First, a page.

I’ve emailed my new friend, the bazaar-organizing woman, about important things like tents and tables.

Along those lines, I’ve chosen a Musea sign to order for my new classroom space.

Spent a great afternoon with one of my paint peeps who is getting ready for a middle school art show.

The washer is washing. The dryer is drying. My studio is set to begin The Gospel According to Her tomorrow.

And, my leg is back on a pillow.

It occurred to me, a bit earlier, that being a member of the Intentional Creativity community is, for many of us, quite like being an evangelist. I just want to share the ways that working with images is changing my life, including my spiritual journey. And, I truly hope, the world my girls will inherit. Even if it means summoning my extroverted alter ego!

For now, I have a workshop to plan and I’m wondering what is calling you forth in your world!

First, one more adventure into the cosmos of extroverted evangelists, just in case you happen to be hunting for an awesome, sturdy phone case for that shiny new iPhone…

The case pictured above shows an under layer of one of my paintings which is known as A Place in the Cosmos. It’s available, along with several other choices, at Fine Art America. Android fans are invited, as well! And, should you not be into cell phones, there are yoga mats and tote bags and throw pillows, too.

Hugs, introverts, extroverts, and even ambiverts, all!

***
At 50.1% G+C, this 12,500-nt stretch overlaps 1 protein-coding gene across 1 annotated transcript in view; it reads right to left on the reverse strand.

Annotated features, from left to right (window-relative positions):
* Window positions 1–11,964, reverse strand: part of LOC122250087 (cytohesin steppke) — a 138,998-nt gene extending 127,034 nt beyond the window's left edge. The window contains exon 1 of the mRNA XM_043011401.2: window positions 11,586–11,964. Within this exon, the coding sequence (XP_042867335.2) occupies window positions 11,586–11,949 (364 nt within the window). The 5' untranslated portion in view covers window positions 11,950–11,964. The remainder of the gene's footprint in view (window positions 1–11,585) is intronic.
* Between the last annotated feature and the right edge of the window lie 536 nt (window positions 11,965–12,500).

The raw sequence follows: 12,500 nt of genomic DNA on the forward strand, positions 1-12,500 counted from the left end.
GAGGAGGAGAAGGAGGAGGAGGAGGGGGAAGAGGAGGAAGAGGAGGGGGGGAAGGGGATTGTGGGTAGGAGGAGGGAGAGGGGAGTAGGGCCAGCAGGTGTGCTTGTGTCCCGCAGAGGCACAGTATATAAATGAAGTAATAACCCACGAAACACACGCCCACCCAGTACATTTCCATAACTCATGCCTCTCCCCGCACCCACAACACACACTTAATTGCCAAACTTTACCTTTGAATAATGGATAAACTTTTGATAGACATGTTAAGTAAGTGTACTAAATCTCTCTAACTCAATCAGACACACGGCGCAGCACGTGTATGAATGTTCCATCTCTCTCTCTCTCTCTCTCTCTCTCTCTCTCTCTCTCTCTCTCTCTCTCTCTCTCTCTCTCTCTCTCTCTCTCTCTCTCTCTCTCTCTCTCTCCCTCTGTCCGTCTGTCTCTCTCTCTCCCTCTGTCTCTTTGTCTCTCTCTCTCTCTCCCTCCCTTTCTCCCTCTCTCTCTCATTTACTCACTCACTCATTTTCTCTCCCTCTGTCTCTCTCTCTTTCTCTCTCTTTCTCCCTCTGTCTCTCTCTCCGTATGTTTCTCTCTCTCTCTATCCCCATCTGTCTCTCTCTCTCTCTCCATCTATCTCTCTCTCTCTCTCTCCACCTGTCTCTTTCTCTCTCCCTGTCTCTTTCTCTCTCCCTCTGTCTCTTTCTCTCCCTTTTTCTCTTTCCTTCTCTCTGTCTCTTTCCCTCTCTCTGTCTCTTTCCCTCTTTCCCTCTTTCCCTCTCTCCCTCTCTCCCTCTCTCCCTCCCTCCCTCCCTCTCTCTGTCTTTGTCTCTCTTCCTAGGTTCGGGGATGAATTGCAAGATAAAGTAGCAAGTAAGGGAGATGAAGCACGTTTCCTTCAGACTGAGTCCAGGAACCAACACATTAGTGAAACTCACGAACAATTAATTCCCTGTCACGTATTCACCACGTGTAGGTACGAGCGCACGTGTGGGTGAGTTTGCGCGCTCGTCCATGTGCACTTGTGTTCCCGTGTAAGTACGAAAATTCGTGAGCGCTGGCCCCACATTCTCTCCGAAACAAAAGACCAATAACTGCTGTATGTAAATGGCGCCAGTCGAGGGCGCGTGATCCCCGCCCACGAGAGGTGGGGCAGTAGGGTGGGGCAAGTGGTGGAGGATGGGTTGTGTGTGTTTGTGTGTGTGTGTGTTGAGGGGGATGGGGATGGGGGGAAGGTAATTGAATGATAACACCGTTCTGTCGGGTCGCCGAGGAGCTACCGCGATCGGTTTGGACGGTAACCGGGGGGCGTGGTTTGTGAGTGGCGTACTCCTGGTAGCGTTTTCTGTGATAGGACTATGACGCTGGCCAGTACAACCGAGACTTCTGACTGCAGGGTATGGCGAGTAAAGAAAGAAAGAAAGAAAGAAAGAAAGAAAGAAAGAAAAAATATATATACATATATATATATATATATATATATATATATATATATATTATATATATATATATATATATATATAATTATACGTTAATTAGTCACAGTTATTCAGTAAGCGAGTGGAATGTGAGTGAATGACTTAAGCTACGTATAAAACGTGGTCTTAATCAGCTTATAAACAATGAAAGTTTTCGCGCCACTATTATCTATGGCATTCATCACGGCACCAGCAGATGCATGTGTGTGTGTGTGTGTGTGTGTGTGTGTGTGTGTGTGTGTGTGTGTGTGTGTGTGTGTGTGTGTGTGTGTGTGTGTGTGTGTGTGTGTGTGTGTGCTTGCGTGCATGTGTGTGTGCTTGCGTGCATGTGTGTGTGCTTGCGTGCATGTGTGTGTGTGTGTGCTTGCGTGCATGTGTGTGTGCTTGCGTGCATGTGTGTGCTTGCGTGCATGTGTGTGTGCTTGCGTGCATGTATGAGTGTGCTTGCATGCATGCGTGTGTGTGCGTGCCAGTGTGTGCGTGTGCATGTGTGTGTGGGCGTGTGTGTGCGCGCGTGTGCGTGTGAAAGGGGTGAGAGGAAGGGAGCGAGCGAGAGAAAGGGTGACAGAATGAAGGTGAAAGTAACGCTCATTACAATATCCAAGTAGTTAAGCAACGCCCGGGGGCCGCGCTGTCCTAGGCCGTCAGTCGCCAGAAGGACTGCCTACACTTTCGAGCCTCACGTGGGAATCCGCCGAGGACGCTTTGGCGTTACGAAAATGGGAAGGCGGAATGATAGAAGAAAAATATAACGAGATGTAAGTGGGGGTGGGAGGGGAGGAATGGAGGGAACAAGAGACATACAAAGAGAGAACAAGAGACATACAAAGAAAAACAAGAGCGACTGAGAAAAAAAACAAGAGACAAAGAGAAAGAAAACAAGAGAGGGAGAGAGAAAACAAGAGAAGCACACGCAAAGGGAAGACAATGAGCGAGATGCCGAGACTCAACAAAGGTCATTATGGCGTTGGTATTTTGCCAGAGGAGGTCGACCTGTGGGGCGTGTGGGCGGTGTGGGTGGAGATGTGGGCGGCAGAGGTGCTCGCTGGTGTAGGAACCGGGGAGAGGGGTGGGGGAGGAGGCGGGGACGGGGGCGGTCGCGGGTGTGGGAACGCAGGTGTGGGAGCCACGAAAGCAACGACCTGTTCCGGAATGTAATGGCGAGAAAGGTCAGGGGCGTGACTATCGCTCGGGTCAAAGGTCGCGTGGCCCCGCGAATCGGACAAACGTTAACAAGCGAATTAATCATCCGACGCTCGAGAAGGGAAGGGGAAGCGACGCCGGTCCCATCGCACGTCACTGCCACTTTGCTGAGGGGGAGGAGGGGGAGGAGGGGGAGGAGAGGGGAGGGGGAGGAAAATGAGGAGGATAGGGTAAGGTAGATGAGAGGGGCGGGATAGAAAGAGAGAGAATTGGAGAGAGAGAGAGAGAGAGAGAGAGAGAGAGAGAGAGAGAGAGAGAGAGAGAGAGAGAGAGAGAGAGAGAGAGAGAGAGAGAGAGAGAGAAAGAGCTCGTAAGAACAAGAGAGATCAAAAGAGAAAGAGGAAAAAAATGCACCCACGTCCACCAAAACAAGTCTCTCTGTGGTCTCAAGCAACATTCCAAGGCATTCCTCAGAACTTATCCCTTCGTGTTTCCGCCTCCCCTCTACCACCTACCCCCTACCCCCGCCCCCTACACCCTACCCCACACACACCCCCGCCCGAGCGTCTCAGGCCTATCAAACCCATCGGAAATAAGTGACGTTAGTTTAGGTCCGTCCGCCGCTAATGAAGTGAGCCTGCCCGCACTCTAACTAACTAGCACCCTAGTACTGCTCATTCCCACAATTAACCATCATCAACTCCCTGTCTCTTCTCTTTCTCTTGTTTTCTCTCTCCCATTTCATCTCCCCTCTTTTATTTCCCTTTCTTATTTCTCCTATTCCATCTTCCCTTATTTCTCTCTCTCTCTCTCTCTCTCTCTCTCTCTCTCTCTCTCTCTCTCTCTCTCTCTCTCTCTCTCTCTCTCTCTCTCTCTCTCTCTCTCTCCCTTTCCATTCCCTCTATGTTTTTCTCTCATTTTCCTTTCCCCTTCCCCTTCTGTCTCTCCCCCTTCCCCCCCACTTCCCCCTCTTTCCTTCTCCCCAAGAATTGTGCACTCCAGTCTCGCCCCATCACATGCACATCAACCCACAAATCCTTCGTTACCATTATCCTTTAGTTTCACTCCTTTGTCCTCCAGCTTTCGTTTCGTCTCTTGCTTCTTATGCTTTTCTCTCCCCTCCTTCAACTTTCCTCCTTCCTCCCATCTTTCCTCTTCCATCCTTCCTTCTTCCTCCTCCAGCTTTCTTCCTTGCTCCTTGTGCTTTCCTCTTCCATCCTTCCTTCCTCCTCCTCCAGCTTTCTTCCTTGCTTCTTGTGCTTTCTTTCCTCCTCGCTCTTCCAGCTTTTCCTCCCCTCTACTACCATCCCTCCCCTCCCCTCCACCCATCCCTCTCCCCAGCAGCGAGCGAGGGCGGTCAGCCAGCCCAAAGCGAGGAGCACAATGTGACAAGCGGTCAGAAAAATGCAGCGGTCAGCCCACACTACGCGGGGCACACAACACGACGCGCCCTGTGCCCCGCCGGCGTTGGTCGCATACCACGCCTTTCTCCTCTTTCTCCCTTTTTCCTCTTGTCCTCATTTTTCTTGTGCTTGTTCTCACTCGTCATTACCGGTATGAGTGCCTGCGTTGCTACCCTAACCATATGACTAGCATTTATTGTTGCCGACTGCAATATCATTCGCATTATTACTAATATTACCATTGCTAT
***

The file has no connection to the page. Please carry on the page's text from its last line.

It’s Wednesday, Again!

As you’ve no doubt noticed, Wednesday comes every week. One day in seven.

Hump Day for much of the Monday through Friday world. (A concept I found difficult in my nursing and preaching days!)

These days, as I’ve mentioned, Wednesdays are Work-in-Progress days. Officially, that has to do with paintings in progress. The ones that we need to get back to, or the ones we’re still listening to for more guidance, or the ones that may be begging for a big, scary glaze and a do-over.

Today, I had a different thought. It came to me while I was washing paint brushes this morning. Seemingly endless paint brushes!

There’s not much thinking involved in washing brushes and, apparently, my mind felt free to wander. And wonder.

What, I wondered, would my world look like if Wednesdays were Life-in-Progress days? Or Being-in-Progress days?

What if Wednesdays were to become days set aside for making progress on my personal journey? Or yours???

Perhaps some journaling. Not because I should, but because I’m curious.

A bit more time on Feng shui issues like closets. Tidying up things that are important but not necessarily urgent.

Possibly, even, sorting the freezers. Not because I’m supposed to, but because knowing what’s in them, and having it all where I can get at it means we’re way more likely to eat what we already have which is all kinds of good news for us and for the world.

Hearth Tending, as it were, for my own hearth.

Apparently, I wasn’t the only one wondering!

As I finished up the brushes, and was wiping drips of paint-y water off the counter top, I noticed that I had a visitor. Being observant readers, you’ve probably guessed who!

There she sat, amidst an assortment of hair products, slightly the worse for wear and wiggling her one antenna at me. I dried my hands and tried to pick her up gently for a trip out to the deck.